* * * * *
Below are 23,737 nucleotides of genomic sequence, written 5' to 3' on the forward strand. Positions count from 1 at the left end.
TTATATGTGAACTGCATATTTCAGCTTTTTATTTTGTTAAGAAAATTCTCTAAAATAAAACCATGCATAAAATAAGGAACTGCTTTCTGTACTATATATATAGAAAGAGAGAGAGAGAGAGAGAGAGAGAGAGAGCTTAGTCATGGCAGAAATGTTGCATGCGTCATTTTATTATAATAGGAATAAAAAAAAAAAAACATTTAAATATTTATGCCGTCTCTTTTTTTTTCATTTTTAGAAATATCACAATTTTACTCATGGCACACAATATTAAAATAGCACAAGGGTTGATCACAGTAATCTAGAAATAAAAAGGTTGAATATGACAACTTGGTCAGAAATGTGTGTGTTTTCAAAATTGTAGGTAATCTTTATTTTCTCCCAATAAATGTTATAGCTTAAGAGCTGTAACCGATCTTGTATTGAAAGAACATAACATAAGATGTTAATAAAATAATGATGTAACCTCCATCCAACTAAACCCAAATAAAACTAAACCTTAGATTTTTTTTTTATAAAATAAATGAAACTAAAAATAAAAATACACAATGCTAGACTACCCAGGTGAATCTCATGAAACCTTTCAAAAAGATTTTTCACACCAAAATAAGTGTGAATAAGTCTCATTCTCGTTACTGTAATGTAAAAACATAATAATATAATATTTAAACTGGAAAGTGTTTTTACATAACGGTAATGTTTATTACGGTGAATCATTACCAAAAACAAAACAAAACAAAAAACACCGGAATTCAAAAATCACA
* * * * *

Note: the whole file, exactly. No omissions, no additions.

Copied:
Below are 23,737 nucleotides of genomic sequence, written 5' to 3' on the forward strand. Positions count from 1 at the left end.
TTATATGTGAACTGCATATTTCAGCTTTTTATTTTGTTAAGAAAATTCTCTAAAATAAAACCATGCATAAAATAAGGAACTGCTTTCTGTACTATATATATAGAAAGAGAGAGAGAGAGAGAGAGAGAGAGAGAGCTTAGTCATGGCAGAAATGTTGCATGCGTCATTTTATTATAATAGGAATAAAAAAAAAAAAACATTTAAATATTTATGCCGTCTCTTTTTTTTTCATTTTTAGAAATATCACAATTTTACTCATGGCACACAATATTAAAATAGCACAAGGGTTGATCACAGTAATCTAGAAATAAAAAGGTTGAATATGACAACTTGGTCAGAAATGTGTGTGTTTTCAAAATTGTAGGTAATCTTTATTTTCTCCCAATAAATGTTATAGCTTAAGAGCTGTAACCGATCTTGTATTGAAAGAACATAACATAAGATGTTAATAAAATAATGATGTAACCTCCATCCAACTAAACCCAAATAAAACTAAACCTTAGATTTTTTTTTTATAAAATAAATGAAACTAAAAATAAAAATACACAATGCTAGACTACCCAGGTGAATCTCATGAAACCTTTCAAAAAGATTTTTCACACCAAAATAAGTGTGAATAAGTCTCATTCTCGTTACTGTAATGTAAAAACATAATAATATAATATTTAAACTGGAAAGTGTTTTTACATAACGGTAATGTTTATTACGGTGAATCATTACCAAAAACAAAACAAAACAAAAAACACCGGAATTCAAAAATCACA